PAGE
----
Saturday, March 27, 2010

An Easy Way to Give Your Cover Letter Zing!

As the saying goes: There are people who make things happen, people who watch things happen, and people who wonder what happened. Most employers want an employee who makes things happen. Your cover letter/email is a great place to say you do just that! Continue reading...


Ronnie Ann said...

Nice post, Susan - as always.

If I may (and borrowing from what you already said), it's so important I just want to emphasize again that the actual cover letter (in contrast to your passive/active examples) should say something like "I reorganized our marketing department in record time with a 20% increase in sales." or maybe even "I saw the need, proposed a solution, and then led the reorganization of our marketing department, resulting in a 20% jump in sales." (Depends on what qualities you want to convey.)

In case anyone was looking to borrow it (ahem), the phrase in your example "I took on the job of reorganizing our marketing department" while not grammatically passive simply doesn't inspire me enough as the reader of a cover letter. "I took on" feels more helpfully administrative and ironically "passive" in tone rather than showing real roll-your-sleeves-up leadership ability - unless of course to match the job opening the person wants to convey helper rather than leader qualities. My suggestion (and I believe Susan you agree) is to get rid of the helper words and get to the heart of it as you say later on: You reorganized the department! ;-)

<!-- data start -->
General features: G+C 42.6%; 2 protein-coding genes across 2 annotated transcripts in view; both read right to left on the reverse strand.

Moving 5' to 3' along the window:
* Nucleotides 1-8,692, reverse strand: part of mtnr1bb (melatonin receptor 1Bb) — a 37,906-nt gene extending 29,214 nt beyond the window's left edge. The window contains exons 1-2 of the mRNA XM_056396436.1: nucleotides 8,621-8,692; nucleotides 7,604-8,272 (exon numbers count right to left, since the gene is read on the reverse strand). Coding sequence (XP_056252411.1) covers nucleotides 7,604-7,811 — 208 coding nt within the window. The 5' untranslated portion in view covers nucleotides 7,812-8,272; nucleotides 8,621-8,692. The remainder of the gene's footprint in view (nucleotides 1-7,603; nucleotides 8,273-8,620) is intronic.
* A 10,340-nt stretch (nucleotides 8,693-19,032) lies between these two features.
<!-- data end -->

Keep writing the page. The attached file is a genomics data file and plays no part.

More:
It's hard for people to believe this stuff matters, but when screeners read a bunch of these, small things like that can jump out - and can make a real difference in your chances, again depending on the job.

~ Ronnie Ann

Jorge Lazaro Diaz said...

I totally agree. You must be perceived as a go getter and use of active language versus passive gets that across. Your focus on the cover letter (and the resume too) should be to tell 'em your measurable accomplishments.

Forget about describing your job roles and responsibilities. They can figure that out from your job title and a brief recap statement. You need bullets stating the percentage increase in sales, amount of money saved, increases in operational efficiency (you get the picture). This tells the reader what makes you so special compared to the others they may be considering for the position.

Check out my Pocket Resume article. It expands upon these ideas to help get you the awesome job you deserve.